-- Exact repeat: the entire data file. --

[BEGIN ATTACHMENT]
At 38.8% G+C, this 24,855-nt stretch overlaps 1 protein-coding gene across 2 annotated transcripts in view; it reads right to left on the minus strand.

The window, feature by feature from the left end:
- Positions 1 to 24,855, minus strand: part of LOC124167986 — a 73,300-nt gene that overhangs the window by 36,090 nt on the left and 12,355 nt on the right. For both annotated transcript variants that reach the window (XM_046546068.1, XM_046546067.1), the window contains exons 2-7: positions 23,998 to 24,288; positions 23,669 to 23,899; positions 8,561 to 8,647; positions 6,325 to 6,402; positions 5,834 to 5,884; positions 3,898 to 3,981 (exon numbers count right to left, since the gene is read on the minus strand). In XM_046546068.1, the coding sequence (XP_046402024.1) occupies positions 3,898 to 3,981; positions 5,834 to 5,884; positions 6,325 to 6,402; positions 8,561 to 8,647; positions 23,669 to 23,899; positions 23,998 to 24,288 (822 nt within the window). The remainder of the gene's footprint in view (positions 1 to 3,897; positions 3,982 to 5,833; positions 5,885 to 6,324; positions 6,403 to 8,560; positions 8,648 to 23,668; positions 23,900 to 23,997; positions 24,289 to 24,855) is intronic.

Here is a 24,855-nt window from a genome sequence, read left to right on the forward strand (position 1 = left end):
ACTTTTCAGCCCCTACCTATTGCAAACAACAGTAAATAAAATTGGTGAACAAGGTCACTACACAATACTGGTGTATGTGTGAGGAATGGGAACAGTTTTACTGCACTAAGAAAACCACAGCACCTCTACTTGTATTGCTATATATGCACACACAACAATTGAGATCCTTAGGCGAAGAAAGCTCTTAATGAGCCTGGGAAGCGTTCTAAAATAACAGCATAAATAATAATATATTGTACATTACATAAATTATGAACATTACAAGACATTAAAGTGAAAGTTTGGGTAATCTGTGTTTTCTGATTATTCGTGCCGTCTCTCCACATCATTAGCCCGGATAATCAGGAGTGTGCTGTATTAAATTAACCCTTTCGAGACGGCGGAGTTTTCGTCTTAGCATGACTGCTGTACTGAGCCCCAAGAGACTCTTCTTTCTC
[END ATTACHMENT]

At 38.8% G+C, this 24,855-nt stretch overlaps 1 protein-coding gene across 2 annotated transcripts in view; it reads right to left on the minus strand.

The window, feature by feature from the left end:
- Positions 1 to 24,855, minus strand: part of LOC124167986 — a 73,300-nt gene that overhangs the window by 36,090 nt on the left and 12,355 nt on the right. For both annotated transcript variants that reach the window (XM_046546068.1, XM_046546067.1), the window contains exons 2-7: positions 23,998 to 24,288; positions 23,669 to 23,899; positions 8,561 to 8,647; positions 6,325 to 6,402; positions 5,834 to 5,884; positions 3,898 to 3,981 (exon numbers count right to left, since the gene is read on the minus strand). In XM_046546068.1, the coding sequence (XP_046402024.1) occupies positions 3,898 to 3,981; positions 5,834 to 5,884; positions 6,325 to 6,402; positions 8,561 to 8,647; positions 23,669 to 23,899; positions 23,998 to 24,288 (822 nt within the window). The remainder of the gene's footprint in view (positions 1 to 3,897; positions 3,982 to 5,833; positions 5,885 to 6,324; positions 6,403 to 8,560; positions 8,648 to 23,668; positions 23,900 to 23,997; positions 24,289 to 24,855) is intronic.

Here is a 24,855-nt window from a genome sequence, read left to right on the forward strand (position 1 = left end):
ACTTTTCAGCCCCTACCTATTGCAAACAACAGTAAATAAAATTGGTGAACAAGGTCACTACACAATACTGGTGTATGTGTGAGGAATGGGAACAGTTTTACTGCACTAAGAAAACCACAGCACCTCTACTTGTATTGCTATATATGCACACACAACAATTGAGATCCTTAGGCGAAGAAAGCTCTTAATGAGCCTGGGAAGCGTTCTAAAATAACAGCATAAATAATAATATATTGTACATTACATAAATTATGAACATTACAAGACATTAAAGTGAAAGTTTGGGTAATCTGTGTTTTCTGATTATTCGTGCCGTCTCTCCACATCATTAGCCCGGATAATCAGGAGTGTGCTGTATTAAATTAACCCTTTCGAGACGGCGGAGTTTTCGTCTTAGCATGACTGCTGTACTGAGCCCCAAGAGACTCTTCTTTCTC